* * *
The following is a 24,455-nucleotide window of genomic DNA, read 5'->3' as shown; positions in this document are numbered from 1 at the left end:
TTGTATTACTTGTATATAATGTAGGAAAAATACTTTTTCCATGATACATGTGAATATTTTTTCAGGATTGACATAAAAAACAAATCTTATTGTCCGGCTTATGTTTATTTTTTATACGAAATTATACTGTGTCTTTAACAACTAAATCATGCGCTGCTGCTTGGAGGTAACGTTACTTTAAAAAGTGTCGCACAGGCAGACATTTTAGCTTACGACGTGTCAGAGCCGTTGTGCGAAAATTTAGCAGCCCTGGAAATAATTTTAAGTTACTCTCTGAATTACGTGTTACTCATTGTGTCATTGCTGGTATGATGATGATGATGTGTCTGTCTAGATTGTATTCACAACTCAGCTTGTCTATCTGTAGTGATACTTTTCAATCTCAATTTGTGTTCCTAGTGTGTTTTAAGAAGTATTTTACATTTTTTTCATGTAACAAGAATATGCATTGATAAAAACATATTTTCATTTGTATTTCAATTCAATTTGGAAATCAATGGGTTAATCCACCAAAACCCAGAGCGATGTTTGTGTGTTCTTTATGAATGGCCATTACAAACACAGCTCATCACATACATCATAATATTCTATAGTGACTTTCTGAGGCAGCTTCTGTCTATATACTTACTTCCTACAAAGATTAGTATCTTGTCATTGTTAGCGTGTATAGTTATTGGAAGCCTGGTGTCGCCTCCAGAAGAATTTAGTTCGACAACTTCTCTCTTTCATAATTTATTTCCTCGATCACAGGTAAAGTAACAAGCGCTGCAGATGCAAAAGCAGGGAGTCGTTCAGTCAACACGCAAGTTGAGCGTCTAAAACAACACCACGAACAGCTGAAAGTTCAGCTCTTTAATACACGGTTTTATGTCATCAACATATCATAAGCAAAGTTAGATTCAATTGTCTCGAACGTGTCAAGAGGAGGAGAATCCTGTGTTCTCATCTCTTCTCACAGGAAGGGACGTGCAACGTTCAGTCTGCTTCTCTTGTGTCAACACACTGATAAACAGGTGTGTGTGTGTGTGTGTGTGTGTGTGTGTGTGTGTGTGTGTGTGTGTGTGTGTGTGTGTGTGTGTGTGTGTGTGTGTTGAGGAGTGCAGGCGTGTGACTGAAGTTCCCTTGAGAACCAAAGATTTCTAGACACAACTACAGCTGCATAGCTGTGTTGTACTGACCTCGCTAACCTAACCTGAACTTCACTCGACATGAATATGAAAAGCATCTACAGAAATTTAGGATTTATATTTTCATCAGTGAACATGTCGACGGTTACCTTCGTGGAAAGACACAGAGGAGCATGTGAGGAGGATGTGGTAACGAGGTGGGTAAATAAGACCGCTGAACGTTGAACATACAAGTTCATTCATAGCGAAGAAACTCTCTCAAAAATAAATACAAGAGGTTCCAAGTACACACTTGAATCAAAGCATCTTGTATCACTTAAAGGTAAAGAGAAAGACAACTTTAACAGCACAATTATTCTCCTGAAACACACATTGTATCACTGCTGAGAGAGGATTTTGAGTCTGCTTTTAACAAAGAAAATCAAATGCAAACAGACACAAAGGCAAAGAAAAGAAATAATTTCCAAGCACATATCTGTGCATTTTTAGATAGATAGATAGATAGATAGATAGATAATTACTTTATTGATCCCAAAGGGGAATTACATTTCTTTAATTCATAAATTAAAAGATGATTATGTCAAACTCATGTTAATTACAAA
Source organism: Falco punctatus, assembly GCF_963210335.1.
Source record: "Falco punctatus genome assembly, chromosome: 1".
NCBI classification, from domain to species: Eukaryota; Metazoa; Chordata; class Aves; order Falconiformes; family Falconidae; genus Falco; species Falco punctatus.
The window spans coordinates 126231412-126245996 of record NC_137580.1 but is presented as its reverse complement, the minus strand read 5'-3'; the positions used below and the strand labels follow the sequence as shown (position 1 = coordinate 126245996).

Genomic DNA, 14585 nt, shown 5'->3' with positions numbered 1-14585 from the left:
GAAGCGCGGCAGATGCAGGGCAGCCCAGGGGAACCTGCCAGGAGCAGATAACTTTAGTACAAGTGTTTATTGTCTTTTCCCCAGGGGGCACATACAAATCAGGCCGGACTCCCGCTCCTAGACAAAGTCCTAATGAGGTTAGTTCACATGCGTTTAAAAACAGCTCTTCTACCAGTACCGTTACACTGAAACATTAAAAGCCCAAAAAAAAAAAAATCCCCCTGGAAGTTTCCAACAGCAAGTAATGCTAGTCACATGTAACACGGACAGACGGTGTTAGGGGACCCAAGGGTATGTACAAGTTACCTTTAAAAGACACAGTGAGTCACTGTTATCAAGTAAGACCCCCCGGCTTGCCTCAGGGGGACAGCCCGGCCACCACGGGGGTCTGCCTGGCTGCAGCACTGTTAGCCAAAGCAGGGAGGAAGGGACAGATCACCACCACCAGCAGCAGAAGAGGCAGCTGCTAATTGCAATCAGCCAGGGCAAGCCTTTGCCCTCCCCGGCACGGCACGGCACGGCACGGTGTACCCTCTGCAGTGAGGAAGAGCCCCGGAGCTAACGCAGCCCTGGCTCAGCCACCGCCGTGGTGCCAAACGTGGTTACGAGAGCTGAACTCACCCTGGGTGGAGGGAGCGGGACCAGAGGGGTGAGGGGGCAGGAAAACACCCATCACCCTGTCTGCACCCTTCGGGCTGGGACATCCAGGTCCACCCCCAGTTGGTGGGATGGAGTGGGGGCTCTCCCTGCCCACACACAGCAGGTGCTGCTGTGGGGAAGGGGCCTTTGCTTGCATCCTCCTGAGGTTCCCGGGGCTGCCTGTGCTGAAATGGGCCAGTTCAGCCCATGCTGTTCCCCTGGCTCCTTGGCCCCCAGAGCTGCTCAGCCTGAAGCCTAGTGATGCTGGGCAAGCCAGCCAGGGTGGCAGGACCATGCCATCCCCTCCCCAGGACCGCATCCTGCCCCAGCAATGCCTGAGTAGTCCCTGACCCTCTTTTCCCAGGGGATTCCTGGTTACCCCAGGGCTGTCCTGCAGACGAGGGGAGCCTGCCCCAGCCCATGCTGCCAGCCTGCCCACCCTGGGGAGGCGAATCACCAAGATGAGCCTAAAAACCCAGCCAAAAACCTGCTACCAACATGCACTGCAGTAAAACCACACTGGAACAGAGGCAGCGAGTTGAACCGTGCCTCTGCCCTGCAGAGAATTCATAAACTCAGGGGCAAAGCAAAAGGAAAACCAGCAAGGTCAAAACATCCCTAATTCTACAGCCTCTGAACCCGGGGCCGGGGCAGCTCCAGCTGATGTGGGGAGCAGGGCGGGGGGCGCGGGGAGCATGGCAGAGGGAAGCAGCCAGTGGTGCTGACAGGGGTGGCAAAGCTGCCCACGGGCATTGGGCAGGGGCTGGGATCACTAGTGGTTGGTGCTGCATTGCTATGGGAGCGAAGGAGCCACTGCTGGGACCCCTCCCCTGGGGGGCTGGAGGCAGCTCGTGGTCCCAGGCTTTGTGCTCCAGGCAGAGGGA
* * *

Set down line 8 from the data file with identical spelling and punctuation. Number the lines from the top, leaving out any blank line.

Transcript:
GAAGCGCGGCAGATGCAGGGCAGCCCAGGGGAACCTGCCAGGAGCAGATAACTTTAGTACAAGTGTTTATTGTCTTTTCCCCAGGGGGCACATACAAATCAGGCCGGACTCCCGCTCCTAGACAAAGTCCTAATGAGGTTAGTTCACATGCGTTTAAAAACAGCTCTTCTACCAGTACCGTTACACTGAAACATTAAAAGCCCAAAAAAAAAAAAATCCCCCTGGAAGTTTCCAACAGCAAGTAATGCTAGTCACATGTAACACGGACAGACGGTGTTAGGGGACCCAAGGGTATGTACAAGTTACCTTTAAAAGACACAGTGAGTCACTGTTATCAAGTAAGACCCCCCGGCTTGCCTCAGGGGGACAGCCCGGCCACCACGGGGGTCTGCCTGGCTGCAGCACTGTTAGCCAAAGCAGGGAGGAAGGGACAGATCACCACCACCAGCAGCAGAAGAGGCAGCTGCTAATTGCAATCAGCCAGGGCAAGCCTTTGCCCTCCCCGGCACGGCACGGCACGGCACGGTGTACCCTCTGCAGTGAGGAAGAGCCCCGGAGCTAACGCAGCCCTGGCTCAGCCACCGCCGTGGTGCCAAACGTGGTTACGAGAGCTGAACTCACCCTGGGTGGAGGGAGCGGGACCAGAGGGGTGAGGGGGCAGGAAAACACCCATCACCCTGTCTGCACCCTTCGGGCTGGGACATCCAGGTCCACCCCCAGTTGGTGGGATGGAGTGGGGGCTCTCCCTGCCCACACACAGCAGGTGCTGCTGTGGGGAAGGGGCCTTTGCTTGCATCCTCCTGAGGTTCCCGGGGCTGCCTGTGCTGAAATGGGCCAGTTCAGCCCATGCTGTTCCCCTGGCTCCTTGGCCCCCAGAGCTGCTCAGCCTGAAGCCTAGTGATGCTGGGCAAGCCAGCCAGGGTGGCAGGACCATGCCATCCCCTCCCCAGGACCGCATCCTGCCCCAGCAATGCCTGAGTAGTCCCTGACCCTCTTTTCCCAGGGGATTCCTGGTTACCCCAGGGCTGTCCTGCAGACGAGGGGAGCCTGCCCCAGCCCATGCTGCCAGCCTGCCCACCCTGGGGAGGCGAATCACCAAGATGAGCCTAAAAACCCAGCCAAAAACCTGCTACCAACATGCACTGCAGTAAAACCACACTGGAACAGAGGCAGCGAGTTGAACCGTGCCTCTGCCCTGCAGAGAATTCATAAACTCAGGGGCAAAGCAAAAGGAAAACCAGCAAGGTCAAAACATCCCTAATTCTACAGCCTCTGAACCCGGGGCCGGGGCAGCTCCAGCTGATGTGGGGAGCAGGGCGGGGGGCGCGGGGAGCATGGCAGAGGGAAGCAGCCAGTGGTGCTGACAGGGGTGGCAAAGCTGCCCACGGGCATTGGGCAGGGGCTGGGATCACTAGTGGTTGGTGCTGCATTGCTATGGGAGCGAAGGAGCCACTGCTGGGACCCCTCCCCTGGGGGGCTGGAGGCAGCTCGTGGTCCCAGGCTTTGTGCTCCAGGCAGAGGGA